Carnegie Mellon University
November 20, 2020

New Films Explore Racial Inequality in America

As racial inequality makes headlines across the US this year, two filmmakers share stories of challenges and misconceptions about race in America.

By Jolanta Lion

Stacy Kish
  • Dietrich College of Humanities and Social Sciences

The Carnegie Mellon University International Film Festival is set to showcase two films in December that raise awareness on the injustices suffered by African Americans in the U.S. Director Idrissou Mora-Kpai tells about racial injustice in the city of Charleston, South Carolina. Set to be the next film in the “Faces of Home” series, “America Street’ continues the conversation on racism in the historic city. Told through the eyes of an African American store owner, the film puts the spotlight on challenges the Black community faces in a city with a disappearing Black population. Set in 2015 after the killing of Walter Scott by a police officer, the film remains relevant in the current political climate that has involved so many communities across the country. Through meaningful discussion and a plea to see life through the eyes of another, the film offers hope for how cities like Charleston can resist the forces of gentrification.

“Through the character of Joe, my film examines how African Americans feel marginalized in a once predominantly Black city like Charleston and how white supremacy is becoming more pervasive and insidious in America,” Idrissou Mora-Kpai said in a statement.

Having taught film production at the University of Pittsburgh for several years, Mora-Kpai is now an assistant professor specializing in fiction and documentary production at Ithaca College in Upstate New York. He is an award-winning West African filmmaker whose work has been screened worldwide at multiple film festivals. He is also a recipient of the prestigious Dutch Prince Claus Award for his dedication to promoting social change in the Global South. Many of his films narrate post-colonial societies, African migrations and diasporas.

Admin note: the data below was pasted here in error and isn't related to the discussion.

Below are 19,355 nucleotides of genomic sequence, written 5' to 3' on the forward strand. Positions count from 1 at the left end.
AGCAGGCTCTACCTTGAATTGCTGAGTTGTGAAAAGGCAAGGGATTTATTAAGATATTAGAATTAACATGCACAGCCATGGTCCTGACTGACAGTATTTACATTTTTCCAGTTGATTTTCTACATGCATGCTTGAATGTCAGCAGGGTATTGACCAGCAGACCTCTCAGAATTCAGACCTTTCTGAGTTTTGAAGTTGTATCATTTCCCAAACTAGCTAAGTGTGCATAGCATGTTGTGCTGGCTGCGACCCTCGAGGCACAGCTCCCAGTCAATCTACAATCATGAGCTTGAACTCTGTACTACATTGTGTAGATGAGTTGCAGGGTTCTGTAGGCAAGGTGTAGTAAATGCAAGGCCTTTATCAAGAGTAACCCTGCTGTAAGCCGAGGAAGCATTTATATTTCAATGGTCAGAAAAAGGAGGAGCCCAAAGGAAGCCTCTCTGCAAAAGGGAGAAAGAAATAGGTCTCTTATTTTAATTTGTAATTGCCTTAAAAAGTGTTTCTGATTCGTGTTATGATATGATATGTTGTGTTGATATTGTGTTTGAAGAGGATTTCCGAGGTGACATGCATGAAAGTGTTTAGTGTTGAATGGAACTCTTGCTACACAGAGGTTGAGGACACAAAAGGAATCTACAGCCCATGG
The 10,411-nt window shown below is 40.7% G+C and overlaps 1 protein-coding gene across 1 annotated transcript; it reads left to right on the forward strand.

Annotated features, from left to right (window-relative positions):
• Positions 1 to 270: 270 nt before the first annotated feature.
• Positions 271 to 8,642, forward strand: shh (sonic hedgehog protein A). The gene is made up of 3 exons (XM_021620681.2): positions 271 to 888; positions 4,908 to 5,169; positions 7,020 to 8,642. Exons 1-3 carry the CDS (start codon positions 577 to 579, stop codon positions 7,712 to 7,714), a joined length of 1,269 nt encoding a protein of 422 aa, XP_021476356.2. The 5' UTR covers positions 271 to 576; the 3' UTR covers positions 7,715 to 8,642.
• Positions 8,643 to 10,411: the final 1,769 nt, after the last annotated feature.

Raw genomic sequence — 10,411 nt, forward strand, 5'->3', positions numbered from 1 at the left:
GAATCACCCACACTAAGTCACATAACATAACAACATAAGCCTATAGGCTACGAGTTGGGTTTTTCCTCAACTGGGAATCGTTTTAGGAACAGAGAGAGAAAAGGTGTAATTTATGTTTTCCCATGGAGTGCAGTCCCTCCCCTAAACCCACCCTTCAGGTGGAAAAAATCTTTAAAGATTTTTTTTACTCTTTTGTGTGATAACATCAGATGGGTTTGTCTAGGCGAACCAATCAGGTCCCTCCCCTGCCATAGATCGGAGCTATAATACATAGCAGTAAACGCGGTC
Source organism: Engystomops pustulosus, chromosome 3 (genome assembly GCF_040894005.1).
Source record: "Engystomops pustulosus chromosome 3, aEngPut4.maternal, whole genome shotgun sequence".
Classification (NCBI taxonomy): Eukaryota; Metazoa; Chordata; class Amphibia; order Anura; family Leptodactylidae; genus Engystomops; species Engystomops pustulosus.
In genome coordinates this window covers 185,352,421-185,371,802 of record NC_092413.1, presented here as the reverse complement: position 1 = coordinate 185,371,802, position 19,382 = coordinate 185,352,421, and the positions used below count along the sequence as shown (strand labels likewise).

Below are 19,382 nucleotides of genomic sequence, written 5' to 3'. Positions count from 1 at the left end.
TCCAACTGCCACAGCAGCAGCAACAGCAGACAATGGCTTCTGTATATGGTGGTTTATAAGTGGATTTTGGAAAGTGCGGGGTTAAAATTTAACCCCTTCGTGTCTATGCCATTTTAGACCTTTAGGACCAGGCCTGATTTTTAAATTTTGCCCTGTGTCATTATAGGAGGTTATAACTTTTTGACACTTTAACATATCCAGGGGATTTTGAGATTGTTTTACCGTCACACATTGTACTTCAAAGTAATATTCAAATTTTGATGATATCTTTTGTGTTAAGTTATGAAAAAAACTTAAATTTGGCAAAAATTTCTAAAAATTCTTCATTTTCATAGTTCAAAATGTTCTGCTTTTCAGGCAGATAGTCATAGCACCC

“Garbage’ will also be shown in December. It is a short film about misconceptions our society perpetuates and their negative consequences. The story is told from the perspective of a Black male and a white woman living in the same city, but metaphorically in two separate worlds. From their characters’ actions, the story interrogates stereotypes and biases we place on others who are different from us.

The film is directed by Jose Muniain and written by Brian Broome, both with roots in Pittsburgh. Muniain has spent much of his life working in film and media production, specializing in documentaries designed to be used as social tools. Broome is a K. Leroy Irvis Fellow and instructor in the Writing Program at the University of Pittsburgh.

“America Street” and “Garbage” both grapple with racial injustice and the struggle to build and maintain a strong community in the face of racial inequality, gentrification, police brutality and class conflict. These films help facilitate an interracial discussion of the various issues raised in the two narratives.

Registration for “America Street” starts Nov. 30 and viewing will be from Nov. 30 – Dec. 6. The first 150 people to register with a promo code CMUIFF will be able to watch for free. Tickets afterwards will be $1, but donations to the festival are welcome. 

The CMU IFF invites you to a live discussion with Idrissou Mora-Kpai on Dec. 3 at 7 p.m. The discussion will be moderated by Waverly Duck, urban sociologist and associate professor of sociology at the University of Pittsburgh and is free and open to the public.  Advance registration is required and spots are limited.

Listen to our Spotify playlist inspired by the film "America Street."

Listen to our Podcast to go behind the scenes with the film's creators. 

This event is organized in conjunction with Row House Cinema. The “America Street” screening and event are supported by Cause, Humanities Scholars Program, the Center for Diversity and Inclusion at CMU, the Department of Africana Studies at the University of Pittsburgh and The Documentary Salon.